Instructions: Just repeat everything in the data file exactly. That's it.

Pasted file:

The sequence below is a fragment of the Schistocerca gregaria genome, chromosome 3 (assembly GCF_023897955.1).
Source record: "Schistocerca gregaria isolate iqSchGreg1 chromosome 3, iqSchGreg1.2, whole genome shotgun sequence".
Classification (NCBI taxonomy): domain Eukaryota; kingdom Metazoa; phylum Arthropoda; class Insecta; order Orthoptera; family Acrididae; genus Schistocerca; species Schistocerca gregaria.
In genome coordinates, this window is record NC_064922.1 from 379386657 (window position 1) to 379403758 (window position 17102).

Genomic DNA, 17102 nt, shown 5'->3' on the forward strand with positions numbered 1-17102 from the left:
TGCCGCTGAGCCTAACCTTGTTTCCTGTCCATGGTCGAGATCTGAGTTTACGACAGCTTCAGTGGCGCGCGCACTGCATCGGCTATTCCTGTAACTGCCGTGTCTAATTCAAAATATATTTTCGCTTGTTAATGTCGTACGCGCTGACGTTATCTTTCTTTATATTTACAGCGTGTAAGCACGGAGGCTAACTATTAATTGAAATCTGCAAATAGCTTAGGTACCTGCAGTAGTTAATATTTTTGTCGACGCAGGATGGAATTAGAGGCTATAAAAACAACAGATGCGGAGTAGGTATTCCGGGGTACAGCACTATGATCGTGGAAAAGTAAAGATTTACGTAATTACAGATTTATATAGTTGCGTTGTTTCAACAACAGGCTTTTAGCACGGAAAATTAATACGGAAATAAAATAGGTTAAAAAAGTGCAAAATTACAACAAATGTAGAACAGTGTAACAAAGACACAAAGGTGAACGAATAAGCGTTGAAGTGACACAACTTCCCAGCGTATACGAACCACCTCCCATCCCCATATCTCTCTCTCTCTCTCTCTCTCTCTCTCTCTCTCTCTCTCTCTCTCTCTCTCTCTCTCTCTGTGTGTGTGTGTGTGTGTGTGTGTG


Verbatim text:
The sequence below is a fragment of the Schistocerca gregaria genome, chromosome 3 (assembly GCF_023897955.1).
Source record: "Schistocerca gregaria isolate iqSchGreg1 chromosome 3, iqSchGreg1.2, whole genome shotgun sequence".
Classification (NCBI taxonomy): domain Eukaryota; kingdom Metazoa; phylum Arthropoda; class Insecta; order Orthoptera; family Acrididae; genus Schistocerca; species Schistocerca gregaria.
In genome coordinates, this window is record NC_064922.1 from 379386657 (window position 1) to 379403758 (window position 17102).

Genomic DNA, 17102 nt, shown 5'->3' on the forward strand with positions numbered 1-17102 from the left:
TGCCGCTGAGCCTAACCTTGTTTCCTGTCCATGGTCGAGATCTGAGTTTACGACAGCTTCAGTGGCGCGCGCACTGCATCGGCTATTCCTGTAACTGCCGTGTCTAATTCAAAATATATTTTCGCTTGTTAATGTCGTACGCGCTGACGTTATCTTTCTTTATATTTACAGCGTGTAAGCACGGAGGCTAACTATTAATTGAAATCTGCAAATAGCTTAGGTACCTGCAGTAGTTAATATTTTTGTCGACGCAGGATGGAATTAGAGGCTATAAAAACAACAGATGCGGAGTAGGTATTCCGGGGTACAGCACTATGATCGTGGAAAAGTAAAGATTTACGTAATTACAGATTTATATAGTTGCGTTGTTTCAACAACAGGCTTTTAGCACGGAAAATTAATACGGAAATAAAATAGGTTAAAAAAGTGCAAAATTACAACAAATGTAGAACAGTGTAACAAAGACACAAAGGTGAACGAATAAGCGTTGAAGTGACACAACTTCCCAGCGTATACGAACCACCTCCCATCCCCATATCTCTCTCTCTCTCTCTCTCTCTCTCTCTCTCTCTCTCTCTCTCTCTCTCTCTCTCTCTCTGTGTGTGTGTGTGTGTGTGTGTGTG